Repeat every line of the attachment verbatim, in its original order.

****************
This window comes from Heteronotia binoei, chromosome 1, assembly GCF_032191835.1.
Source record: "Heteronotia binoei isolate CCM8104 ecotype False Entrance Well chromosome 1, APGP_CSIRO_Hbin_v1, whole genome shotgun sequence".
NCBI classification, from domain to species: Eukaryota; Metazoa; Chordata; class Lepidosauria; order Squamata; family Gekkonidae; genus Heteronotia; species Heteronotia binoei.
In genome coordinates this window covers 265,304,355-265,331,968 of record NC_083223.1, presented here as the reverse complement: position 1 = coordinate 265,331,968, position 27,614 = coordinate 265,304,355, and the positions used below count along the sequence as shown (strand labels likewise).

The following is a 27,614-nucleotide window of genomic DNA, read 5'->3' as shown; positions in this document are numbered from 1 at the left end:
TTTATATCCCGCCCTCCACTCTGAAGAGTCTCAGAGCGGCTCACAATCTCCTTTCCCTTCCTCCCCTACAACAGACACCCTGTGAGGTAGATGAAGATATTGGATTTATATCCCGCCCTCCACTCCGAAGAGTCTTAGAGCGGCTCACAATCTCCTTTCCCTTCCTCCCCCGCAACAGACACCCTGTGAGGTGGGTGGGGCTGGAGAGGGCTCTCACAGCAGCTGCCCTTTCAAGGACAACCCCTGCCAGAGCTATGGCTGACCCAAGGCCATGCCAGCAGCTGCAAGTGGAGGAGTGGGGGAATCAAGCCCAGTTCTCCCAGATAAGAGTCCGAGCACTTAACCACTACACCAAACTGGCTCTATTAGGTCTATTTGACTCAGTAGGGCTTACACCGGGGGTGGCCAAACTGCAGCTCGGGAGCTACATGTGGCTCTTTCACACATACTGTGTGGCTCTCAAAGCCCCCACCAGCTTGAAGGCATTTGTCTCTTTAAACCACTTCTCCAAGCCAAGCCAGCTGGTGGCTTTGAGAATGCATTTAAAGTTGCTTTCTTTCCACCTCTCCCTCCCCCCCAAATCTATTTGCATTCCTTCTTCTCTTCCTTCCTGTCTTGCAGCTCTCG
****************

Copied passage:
This window comes from Heteronotia binoei, chromosome 1, assembly GCF_032191835.1.
Source record: "Heteronotia binoei isolate CCM8104 ecotype False Entrance Well chromosome 1, APGP_CSIRO_Hbin_v1, whole genome shotgun sequence".
NCBI classification, from domain to species: Eukaryota; Metazoa; Chordata; class Lepidosauria; order Squamata; family Gekkonidae; genus Heteronotia; species Heteronotia binoei.
In genome coordinates this window covers 265,304,355-265,331,968 of record NC_083223.1, presented here as the reverse complement: position 1 = coordinate 265,331,968, position 27,614 = coordinate 265,304,355, and the positions used below count along the sequence as shown (strand labels likewise).

The following is a 27,614-nucleotide window of genomic DNA, read 5'->3' as shown; positions in this document are numbered from 1 at the left end:
TTTATATCCCGCCCTCCACTCTGAAGAGTCTCAGAGCGGCTCACAATCTCCTTTCCCTTCCTCCCCTACAACAGACACCCTGTGAGGTAGATGAAGATATTGGATTTATATCCCGCCCTCCACTCCGAAGAGTCTTAGAGCGGCTCACAATCTCCTTTCCCTTCCTCCCCCGCAACAGACACCCTGTGAGGTGGGTGGGGCTGGAGAGGGCTCTCACAGCAGCTGCCCTTTCAAGGACAACCCCTGCCAGAGCTATGGCTGACCCAAGGCCATGCCAGCAGCTGCAAGTGGAGGAGTGGGGGAATCAAGCCCAGTTCTCCCAGATAAGAGTCCGAGCACTTAACCACTACACCAAACTGGCTCTATTAGGTCTATTTGACTCAGTAGGGCTTACACCGGGGGTGGCCAAACTGCAGCTCGGGAGCTACATGTGGCTCTTTCACACATACTGTGTGGCTCTCAAAGCCCCCACCAGCTTGAAGGCATTTGTCTCTTTAAACCACTTCTCCAAGCCAAGCCAGCTGGTGGCTTTGAGAATGCATTTAAAGTTGCTTTCTTTCCACCTCTCCCTCCCCCCCAAATCTATTTGCATTCCTTCTTCTCTTCCTTCCTGTCTTGCAGCTCTCG